Federal Tax Update – November 2020
Proposed Regulations under Section 1031 adopt a broad definition of “real property” so that structural components of permanent structures as well as licenses and permits related thereto will qualify for like-kind exchange.
In Cutting v. Commissioner, TC Memo 2020-158, the Tax Court determined that an international pilot made a fatal error when he advised the airline that he selected United States as his “home base” and was unable to claim the income earned abroad exclusion despite his residence in Thailand in a home leased by his wife.
In Kissling v. Commissioner, TC Memo 2020-153, the Tax Court recognized that the decline in value from a façade easement for federal tax purposes may be greater than that given by a local government where based on its historic preservation code.
In Glade Creek Partners v. Commissioner, TC Memo 2020-148, the Tax Court denied a deduction for a $17.5 million conservation easement because extinguishment would have subtracted any value attributable to subsequent improvements from the proceeds before determining the charitable entitlement.
In Castaneda v. Commissioner, 126 AFTR2d 2020-6760, the Ninth Circuit Court of Appeals agreed with the Tax Court that a gambler who kept no records of his losses was taxable on the gross winnings off of information returns.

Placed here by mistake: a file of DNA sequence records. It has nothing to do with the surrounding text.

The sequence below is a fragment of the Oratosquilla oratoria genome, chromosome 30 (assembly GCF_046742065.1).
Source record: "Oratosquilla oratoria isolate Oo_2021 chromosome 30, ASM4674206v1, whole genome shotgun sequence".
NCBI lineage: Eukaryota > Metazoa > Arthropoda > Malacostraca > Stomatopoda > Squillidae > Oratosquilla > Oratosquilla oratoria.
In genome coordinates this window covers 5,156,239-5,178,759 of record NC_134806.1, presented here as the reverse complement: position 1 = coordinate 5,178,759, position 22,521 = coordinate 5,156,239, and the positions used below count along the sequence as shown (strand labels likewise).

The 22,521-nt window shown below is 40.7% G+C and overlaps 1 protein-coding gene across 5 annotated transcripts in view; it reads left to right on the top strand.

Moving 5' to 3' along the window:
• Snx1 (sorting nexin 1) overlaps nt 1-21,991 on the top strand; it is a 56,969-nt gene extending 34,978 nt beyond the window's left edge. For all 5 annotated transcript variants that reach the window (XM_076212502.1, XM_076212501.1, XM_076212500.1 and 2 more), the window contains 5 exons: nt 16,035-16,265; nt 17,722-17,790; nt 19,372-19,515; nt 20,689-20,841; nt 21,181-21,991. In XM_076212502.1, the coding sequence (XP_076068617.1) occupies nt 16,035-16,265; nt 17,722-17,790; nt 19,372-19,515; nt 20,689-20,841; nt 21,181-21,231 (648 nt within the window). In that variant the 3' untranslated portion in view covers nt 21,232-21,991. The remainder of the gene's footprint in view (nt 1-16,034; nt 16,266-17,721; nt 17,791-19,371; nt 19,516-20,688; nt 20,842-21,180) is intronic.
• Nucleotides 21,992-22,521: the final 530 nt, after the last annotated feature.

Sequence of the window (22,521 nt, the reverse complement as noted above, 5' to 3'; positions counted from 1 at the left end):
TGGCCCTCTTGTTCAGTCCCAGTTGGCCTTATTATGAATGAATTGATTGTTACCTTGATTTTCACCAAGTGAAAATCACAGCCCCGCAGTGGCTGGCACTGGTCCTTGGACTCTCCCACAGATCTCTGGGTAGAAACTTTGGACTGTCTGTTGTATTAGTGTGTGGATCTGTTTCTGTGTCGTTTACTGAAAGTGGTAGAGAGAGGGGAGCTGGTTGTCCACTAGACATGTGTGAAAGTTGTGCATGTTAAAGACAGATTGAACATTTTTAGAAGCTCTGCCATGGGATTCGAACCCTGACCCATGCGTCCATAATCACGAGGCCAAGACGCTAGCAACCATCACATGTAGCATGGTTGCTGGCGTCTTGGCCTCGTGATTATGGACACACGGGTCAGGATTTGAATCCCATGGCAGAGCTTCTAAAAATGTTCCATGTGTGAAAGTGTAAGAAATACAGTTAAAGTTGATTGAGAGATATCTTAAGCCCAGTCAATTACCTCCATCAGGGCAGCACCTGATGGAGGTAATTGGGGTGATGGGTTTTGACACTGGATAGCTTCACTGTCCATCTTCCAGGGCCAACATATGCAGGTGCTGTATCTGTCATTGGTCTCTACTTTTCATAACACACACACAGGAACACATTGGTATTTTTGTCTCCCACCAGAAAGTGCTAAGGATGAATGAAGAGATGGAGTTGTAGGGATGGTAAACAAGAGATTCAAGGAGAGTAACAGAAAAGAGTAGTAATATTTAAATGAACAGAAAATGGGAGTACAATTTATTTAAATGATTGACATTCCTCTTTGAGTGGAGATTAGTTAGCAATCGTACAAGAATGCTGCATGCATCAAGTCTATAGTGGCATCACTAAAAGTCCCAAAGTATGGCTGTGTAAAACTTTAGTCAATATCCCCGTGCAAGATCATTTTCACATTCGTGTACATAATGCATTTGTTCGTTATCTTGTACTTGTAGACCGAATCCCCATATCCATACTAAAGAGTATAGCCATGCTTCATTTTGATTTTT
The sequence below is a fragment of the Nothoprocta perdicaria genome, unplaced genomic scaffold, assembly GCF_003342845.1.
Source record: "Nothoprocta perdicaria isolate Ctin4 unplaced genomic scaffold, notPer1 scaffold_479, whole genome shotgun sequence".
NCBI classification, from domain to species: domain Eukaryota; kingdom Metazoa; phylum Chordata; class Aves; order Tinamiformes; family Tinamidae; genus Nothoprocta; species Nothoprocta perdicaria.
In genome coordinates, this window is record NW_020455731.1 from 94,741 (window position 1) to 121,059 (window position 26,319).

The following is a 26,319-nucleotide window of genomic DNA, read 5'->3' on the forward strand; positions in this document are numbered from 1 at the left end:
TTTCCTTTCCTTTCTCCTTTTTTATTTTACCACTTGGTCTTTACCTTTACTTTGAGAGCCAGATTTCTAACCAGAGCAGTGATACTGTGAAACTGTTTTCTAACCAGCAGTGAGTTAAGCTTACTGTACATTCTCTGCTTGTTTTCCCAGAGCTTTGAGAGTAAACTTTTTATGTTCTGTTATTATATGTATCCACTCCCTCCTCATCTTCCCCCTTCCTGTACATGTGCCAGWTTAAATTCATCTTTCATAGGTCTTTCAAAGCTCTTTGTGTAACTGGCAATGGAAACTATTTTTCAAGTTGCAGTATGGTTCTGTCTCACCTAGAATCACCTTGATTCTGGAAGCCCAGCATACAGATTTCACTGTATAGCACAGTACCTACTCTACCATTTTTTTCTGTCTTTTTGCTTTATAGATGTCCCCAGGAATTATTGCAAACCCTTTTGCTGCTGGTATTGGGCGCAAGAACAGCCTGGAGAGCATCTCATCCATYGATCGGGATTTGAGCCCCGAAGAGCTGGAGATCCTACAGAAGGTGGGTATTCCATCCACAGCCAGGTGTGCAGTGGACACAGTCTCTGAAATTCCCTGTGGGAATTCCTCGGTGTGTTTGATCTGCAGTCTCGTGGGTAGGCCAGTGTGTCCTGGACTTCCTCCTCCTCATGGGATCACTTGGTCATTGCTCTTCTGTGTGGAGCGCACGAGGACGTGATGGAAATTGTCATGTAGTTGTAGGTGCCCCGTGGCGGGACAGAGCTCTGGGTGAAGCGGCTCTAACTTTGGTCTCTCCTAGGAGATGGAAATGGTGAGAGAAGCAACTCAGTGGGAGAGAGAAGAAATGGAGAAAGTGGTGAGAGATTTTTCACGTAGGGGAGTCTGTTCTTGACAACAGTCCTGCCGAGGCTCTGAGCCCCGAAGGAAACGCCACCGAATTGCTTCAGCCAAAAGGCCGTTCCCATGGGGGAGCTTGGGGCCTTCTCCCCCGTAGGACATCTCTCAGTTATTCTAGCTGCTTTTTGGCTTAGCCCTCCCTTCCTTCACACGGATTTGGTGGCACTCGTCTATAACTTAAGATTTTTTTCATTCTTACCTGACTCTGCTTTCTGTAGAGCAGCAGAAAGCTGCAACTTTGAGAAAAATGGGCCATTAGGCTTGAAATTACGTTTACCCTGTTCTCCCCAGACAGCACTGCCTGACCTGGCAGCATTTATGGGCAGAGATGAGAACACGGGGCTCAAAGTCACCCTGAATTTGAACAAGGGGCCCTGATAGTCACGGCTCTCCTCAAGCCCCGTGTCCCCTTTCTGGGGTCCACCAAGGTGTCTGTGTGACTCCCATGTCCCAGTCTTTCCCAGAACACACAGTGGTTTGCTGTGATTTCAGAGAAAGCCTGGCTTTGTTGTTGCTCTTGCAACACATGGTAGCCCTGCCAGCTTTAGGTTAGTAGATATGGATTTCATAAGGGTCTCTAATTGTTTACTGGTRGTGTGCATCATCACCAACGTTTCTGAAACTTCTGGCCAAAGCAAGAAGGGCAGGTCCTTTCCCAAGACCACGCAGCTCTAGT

In Bruno v. Commissioner, TC Memo 2020-156, the Tax Court determined that a former husband’s failure to pay over the wife’s share of marital property following a divorce is not a theft loss under state law and, in any event, the wife had a reasonable prospect of recovery in a succeeding year.
In Notice 2020-75, IRS indicated that future regulations will allow flowthrough entities to deduct state and local income taxes paid at the entity level in lieu of including all or a portion of that income at the individual level where a deduction would not be allowed.
In Moore v. United States, 126 AFTR2d 2020-________, a Washington Federal District Court determined that the repatriation tax on accumulated income did not violate the Apportionment Clause or the Due Process Clause of the Constitution despite its retroactivity.
In Berry v. Commissioner, 126 AFTR2d 2020-6743, the Ninth Circuit Court of Appeals agreed with the Tax Court that a couple failed to prove that a cash deposit was a loan from a relative as opposed to income, producing only an unsigned note at trial.
In Lakew v. Commissioner, TC Summary Opinion 2020-27, the Tax Court declined to accept testimony that the owner gave cash refunds to unhappy customers at his driving school, producing evidence solely in the form of bad YELP reviews.
In Revenue Ruling 2020-27, IRS stated that expenses expected to be reimbursed through loan forgiveness pursuant to the PPP program should not be deducted on the 2020 tax return; in Revenue Procedure 2020-51, IRS stated that, on denial of forgiveness or a withdrawal of the forgiveness application, applicable expenses can be claimed in 2020 or in the year of denial (presumably 2021).